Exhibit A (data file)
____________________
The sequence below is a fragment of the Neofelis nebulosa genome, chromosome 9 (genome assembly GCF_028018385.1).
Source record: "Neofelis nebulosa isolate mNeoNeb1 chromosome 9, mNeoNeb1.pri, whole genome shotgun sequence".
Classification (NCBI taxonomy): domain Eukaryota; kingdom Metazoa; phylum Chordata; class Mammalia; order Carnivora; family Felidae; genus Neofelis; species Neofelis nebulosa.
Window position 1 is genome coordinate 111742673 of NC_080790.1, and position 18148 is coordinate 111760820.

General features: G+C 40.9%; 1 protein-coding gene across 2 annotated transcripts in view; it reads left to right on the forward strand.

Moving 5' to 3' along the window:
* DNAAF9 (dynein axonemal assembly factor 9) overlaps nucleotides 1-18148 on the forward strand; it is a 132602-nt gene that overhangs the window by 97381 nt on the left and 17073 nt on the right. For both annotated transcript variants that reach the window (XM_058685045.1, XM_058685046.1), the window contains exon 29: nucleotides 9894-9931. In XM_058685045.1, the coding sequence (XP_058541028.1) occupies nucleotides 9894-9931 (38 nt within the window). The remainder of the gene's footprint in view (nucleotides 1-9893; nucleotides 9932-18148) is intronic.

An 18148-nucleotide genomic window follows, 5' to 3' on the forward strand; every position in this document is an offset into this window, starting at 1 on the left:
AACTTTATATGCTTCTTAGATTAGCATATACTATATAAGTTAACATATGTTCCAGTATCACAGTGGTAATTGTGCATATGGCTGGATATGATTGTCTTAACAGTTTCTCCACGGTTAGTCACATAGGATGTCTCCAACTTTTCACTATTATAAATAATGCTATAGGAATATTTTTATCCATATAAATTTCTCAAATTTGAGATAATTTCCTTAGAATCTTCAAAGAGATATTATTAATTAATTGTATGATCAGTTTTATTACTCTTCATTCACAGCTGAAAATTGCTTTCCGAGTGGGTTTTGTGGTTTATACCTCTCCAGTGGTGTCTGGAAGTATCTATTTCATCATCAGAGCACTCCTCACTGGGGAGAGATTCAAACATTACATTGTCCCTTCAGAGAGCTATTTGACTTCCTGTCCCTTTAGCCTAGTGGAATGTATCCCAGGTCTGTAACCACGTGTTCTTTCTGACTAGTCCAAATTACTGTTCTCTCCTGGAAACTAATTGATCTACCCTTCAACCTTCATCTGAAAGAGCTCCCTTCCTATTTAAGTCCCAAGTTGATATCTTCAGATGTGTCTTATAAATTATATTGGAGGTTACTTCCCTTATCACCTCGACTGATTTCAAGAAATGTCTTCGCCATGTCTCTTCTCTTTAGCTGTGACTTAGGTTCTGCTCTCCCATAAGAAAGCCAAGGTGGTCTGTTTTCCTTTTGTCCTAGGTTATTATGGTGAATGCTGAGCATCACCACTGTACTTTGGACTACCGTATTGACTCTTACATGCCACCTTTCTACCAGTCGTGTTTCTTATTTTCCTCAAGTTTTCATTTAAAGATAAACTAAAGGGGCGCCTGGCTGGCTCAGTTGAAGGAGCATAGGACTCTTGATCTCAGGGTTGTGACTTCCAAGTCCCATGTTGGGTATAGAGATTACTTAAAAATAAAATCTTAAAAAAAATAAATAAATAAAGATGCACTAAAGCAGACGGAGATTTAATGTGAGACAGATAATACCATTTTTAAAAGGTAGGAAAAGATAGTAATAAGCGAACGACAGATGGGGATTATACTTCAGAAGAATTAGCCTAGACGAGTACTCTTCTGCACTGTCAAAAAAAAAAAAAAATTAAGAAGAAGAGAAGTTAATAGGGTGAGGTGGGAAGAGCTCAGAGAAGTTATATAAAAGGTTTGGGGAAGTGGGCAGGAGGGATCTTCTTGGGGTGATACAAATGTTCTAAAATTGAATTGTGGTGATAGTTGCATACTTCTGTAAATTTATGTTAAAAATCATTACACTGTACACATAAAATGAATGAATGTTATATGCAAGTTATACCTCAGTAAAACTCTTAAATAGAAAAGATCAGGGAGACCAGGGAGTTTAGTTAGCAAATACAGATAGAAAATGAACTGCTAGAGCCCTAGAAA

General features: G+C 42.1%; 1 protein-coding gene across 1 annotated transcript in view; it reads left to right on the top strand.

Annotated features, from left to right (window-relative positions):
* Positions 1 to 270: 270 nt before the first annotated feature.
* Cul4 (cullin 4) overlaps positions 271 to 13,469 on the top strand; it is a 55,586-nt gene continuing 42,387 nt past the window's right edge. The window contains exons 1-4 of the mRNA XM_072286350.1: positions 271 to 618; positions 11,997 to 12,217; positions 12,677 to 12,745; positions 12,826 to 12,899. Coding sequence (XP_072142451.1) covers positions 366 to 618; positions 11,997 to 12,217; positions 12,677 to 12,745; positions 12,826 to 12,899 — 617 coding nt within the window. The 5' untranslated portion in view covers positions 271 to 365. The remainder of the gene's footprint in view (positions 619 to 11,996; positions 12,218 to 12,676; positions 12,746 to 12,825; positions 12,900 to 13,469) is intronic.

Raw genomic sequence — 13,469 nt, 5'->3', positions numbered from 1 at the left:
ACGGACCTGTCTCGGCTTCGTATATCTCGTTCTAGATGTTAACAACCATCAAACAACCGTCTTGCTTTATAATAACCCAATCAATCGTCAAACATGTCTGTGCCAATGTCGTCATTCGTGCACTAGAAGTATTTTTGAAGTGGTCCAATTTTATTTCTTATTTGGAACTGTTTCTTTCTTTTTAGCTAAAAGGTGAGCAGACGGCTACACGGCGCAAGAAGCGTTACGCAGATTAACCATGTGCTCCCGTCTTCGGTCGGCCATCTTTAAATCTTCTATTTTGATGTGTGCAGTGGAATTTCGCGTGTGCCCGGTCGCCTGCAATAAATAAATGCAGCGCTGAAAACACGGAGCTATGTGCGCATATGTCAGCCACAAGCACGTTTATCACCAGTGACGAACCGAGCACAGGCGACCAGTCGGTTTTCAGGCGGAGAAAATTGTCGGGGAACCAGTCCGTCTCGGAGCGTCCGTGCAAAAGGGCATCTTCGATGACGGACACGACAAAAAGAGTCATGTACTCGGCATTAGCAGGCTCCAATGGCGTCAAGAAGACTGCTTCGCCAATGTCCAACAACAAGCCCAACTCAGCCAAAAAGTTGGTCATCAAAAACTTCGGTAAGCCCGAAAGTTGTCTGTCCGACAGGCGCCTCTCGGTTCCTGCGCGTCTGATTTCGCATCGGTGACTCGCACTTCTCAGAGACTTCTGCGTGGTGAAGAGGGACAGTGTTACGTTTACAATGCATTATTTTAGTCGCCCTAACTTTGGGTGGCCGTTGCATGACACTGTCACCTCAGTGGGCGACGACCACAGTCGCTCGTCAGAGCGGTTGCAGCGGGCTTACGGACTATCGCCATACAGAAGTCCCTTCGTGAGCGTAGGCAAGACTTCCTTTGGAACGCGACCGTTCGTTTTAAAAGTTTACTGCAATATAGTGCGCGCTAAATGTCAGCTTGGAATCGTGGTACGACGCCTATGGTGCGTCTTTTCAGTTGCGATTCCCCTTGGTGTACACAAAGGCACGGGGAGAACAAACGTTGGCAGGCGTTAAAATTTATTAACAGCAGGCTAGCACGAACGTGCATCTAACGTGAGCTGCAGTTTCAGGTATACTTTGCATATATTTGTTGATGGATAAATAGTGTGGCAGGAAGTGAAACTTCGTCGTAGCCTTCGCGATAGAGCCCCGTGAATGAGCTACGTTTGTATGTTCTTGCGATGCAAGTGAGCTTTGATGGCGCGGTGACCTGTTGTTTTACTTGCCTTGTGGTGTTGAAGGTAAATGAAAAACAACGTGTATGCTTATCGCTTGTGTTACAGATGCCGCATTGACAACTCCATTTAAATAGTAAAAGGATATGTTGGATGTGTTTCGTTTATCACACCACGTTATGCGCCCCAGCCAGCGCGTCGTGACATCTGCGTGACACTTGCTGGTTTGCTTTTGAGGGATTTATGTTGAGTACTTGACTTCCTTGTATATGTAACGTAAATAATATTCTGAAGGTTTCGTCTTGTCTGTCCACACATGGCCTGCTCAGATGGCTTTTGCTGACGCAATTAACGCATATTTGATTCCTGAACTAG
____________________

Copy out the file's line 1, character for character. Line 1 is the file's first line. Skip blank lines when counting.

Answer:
The sequence below is a fragment of the Neofelis nebulosa genome, chromosome 9 (genome assembly GCF_028018385.1).